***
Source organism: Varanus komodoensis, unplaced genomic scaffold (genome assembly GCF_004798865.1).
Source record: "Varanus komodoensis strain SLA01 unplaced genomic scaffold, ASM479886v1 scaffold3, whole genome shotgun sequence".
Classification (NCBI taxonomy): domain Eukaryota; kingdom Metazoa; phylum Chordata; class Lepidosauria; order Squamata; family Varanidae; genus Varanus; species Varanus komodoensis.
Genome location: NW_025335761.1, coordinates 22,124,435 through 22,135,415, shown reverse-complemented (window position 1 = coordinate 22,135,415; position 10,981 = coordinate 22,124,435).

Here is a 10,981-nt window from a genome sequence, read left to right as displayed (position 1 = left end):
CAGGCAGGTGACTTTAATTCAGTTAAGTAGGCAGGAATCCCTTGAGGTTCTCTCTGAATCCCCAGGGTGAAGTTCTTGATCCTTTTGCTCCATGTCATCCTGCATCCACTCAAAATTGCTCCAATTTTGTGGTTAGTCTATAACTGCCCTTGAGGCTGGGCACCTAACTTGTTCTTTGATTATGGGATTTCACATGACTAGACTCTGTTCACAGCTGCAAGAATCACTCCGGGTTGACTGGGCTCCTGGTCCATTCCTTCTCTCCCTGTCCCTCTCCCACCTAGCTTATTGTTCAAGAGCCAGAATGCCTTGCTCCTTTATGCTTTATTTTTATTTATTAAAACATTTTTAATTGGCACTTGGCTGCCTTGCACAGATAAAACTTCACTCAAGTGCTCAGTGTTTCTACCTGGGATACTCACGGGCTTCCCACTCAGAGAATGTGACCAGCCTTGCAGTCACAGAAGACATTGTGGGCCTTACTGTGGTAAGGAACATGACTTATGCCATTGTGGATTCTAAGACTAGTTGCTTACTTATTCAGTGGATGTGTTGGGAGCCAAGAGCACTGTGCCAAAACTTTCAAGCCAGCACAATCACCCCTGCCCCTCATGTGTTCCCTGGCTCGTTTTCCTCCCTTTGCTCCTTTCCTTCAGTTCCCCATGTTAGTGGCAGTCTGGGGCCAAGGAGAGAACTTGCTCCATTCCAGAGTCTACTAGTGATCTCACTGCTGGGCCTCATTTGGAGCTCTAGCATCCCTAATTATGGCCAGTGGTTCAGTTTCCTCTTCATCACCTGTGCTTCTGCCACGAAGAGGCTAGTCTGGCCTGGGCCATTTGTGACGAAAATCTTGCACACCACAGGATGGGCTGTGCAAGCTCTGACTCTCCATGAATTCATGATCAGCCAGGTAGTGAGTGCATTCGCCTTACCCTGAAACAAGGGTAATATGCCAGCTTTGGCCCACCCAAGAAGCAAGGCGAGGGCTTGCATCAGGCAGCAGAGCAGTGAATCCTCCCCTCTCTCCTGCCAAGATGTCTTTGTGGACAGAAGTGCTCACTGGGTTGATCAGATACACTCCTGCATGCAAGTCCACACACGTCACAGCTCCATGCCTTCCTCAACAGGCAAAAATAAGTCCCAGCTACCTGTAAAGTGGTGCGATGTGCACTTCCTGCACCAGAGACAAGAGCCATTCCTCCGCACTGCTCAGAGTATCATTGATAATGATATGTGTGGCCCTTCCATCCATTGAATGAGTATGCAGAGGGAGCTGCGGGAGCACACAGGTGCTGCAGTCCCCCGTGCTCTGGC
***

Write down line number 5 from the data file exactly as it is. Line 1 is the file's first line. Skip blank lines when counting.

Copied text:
Here is a 10,981-nt window from a genome sequence, read left to right as displayed (position 1 = left end):